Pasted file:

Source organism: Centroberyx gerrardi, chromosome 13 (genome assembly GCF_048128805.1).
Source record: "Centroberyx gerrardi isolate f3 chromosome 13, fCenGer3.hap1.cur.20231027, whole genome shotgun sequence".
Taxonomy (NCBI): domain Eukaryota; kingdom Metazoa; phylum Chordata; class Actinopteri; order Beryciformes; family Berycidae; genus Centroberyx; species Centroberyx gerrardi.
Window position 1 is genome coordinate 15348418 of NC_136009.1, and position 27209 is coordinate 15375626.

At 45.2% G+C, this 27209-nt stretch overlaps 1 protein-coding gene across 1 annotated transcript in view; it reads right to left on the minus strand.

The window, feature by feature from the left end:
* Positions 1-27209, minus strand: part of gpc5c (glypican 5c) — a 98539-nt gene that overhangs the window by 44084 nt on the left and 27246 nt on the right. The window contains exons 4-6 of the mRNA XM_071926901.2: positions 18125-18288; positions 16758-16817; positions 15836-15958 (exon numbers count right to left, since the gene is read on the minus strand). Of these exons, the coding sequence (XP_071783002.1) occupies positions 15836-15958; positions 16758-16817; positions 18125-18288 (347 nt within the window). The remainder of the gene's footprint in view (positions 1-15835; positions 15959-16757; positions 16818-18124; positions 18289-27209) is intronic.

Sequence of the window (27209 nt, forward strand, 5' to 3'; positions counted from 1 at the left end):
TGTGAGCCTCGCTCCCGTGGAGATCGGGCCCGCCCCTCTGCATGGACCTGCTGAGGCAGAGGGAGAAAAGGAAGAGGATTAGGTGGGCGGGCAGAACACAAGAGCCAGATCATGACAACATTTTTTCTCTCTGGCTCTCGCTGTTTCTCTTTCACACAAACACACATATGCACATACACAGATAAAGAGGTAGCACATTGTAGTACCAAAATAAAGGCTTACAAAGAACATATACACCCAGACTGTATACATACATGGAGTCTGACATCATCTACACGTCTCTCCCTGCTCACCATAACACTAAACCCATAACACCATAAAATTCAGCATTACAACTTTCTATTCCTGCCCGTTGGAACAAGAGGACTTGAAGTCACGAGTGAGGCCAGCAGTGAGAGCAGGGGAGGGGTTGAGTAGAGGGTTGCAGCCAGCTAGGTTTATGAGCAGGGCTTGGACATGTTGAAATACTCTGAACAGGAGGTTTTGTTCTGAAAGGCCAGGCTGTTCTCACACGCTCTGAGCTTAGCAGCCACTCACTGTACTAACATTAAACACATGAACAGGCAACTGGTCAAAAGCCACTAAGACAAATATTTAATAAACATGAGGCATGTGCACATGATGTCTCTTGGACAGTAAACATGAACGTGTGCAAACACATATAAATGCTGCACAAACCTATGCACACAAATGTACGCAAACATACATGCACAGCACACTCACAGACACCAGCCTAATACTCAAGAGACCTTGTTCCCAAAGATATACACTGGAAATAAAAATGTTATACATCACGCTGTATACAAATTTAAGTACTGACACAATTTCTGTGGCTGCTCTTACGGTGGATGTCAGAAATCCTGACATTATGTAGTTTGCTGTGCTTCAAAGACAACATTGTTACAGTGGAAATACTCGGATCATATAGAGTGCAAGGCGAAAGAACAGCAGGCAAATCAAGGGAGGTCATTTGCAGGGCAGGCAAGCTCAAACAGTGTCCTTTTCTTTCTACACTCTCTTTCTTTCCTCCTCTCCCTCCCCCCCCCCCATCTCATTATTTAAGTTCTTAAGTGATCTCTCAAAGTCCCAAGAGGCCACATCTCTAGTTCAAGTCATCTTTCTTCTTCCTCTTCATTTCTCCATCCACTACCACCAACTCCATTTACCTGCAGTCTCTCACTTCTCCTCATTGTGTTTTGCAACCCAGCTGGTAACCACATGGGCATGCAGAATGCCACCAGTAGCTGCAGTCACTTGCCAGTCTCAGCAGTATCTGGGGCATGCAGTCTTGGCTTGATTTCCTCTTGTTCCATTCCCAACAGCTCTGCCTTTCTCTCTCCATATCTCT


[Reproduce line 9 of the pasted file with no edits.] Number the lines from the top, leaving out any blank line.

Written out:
TGTGAGCCTCGCTCCCGTGGAGATCGGGCCCGCCCCTCTGCATGGACCTGCTGAGGCAGAGGGAGAAAAGGAAGAGGATTAGGTGGGCGGGCAGAACACAAGAGCCAGATCATGACAACATTTTTTCTCTCTGGCTCTCGCTGTTTCTCTTTCACACAAACACACATATGCACATACACAGATAAAGAGGTAGCACATTGTAGTACCAAAATAAAGGCTTACAAAGAACATATACACCCAGACTGTATACATACATGGAGTCTGACATCATCTACACGTCTCTCCCTGCTCACCATAACACTAAACCCATAACACCATAAAATTCAGCATTACAACTTTCTATTCCTGCCCGTTGGAACAAGAGGACTTGAAGTCACGAGTGAGGCCAGCAGTGAGAGCAGGGGAGGGGTTGAGTAGAGGGTTGCAGCCAGCTAGGTTTATGAGCAGGGCTTGGACATGTTGAAATACTCTGAACAGGAGGTTTTGTTCTGAAAGGCCAGGCTGTTCTCACACGCTCTGAGCTTAGCAGCCACTCACTGTACTAACATTAAACACATGAACAGGCAACTGGTCAAAAGCCACTAAGACAAATATTTAATAAACATGAGGCATGTGCACATGATGTCTCTTGGACAGTAAACATGAACGTGTGCAAACACATATAAATGCTGCACAAACCTATGCACACAAATGTACGCAAACATACATGCACAGCACACTCACAGACACCAGCCTAATACTCAAGAGACCTTGTTCCCAAAGATATACACTGGAAATAAAAATGTTATACATCACGCTGTATACAAATTTAAGTACTGACACAATTTCTGTGGCTGCTCTTACGGTGGATGTCAGAAATCCTGACATTATGTAGTTTGCTGTGCTTCAAAGACAACATTGTTACAGTGGAAATACTCGGATCATATAGAGTGCAAGGCGAAAGAACAGCAGGCAAATCAAGGGAGGTCATTTGCAGGGCAGGCAAGCTCAAACAGTGTCCTTTTCTTTCTACACTCTCTTTCTTTCCTCCTCTCCCTCCCCCCCCCCCATCTCATTATTTAAGTTCTTAAGTGATCTCTCAAAGTCCCAAGAGGCCACATCTCTAGTTCAAGTCATCTTTCTTCTTCCTCTTCATTTCTCCATCCACTACCACCAACTCCATTTACCTGCAGTCTCTCACTTCTCCTCATTGTGTTTTGCAACCCAGCTGGTAACCACATGGGCATGCAGAATGCCACCAGTAGCTGCAGTCACTTGCCAGTCTCAGCAGTATCTGGGGCATGCAGTCTTGGCTTGATTTCCTCTTGTTCCATTCCCAACAGCTCTGCCTTTCTCTCTCCATATCTCT